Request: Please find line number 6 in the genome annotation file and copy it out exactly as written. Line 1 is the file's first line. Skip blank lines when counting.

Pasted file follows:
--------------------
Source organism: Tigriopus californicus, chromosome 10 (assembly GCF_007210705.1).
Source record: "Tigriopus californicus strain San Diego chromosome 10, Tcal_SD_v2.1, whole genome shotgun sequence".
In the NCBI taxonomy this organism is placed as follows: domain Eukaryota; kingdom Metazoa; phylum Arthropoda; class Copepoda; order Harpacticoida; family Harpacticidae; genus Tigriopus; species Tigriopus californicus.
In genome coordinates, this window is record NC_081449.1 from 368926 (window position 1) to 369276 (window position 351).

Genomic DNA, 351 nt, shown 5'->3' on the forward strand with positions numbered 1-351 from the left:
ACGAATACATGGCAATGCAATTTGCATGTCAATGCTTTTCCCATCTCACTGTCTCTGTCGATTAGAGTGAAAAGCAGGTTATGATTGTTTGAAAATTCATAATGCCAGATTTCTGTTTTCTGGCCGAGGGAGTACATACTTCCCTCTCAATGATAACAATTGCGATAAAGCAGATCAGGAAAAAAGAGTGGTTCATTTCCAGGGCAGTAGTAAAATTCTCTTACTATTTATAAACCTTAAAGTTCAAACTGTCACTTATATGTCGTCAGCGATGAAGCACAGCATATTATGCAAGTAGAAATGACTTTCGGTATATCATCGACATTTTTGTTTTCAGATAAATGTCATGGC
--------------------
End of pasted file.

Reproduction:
ACGAATACATGGCAATGCAATTTGCATGTCAATGCTTTTCCCATCTCACTGTCTCTGTCGATTAGAGTGAAAAGCAGGTTATGATTGTTTGAAAATTCATAATGCCAGATTTCTGTTTTCTGGCCGAGGGAGTACATACTTCCCTCTCAATGATAACAATTGCGATAAAGCAGATCAGGAAAAAAGAGTGGTTCATTTCCAGGGCAGTAGTAAAATTCTCTTACTATTTATAAACCTTAAAGTTCAAACTGTCACTTATATGTCGTCAGCGATGAAGCACAGCATATTATGCAAGTAGAAATGACTTTCGGTATATCATCGACATTTTTGTTTTCAGATAAATGTCATGGC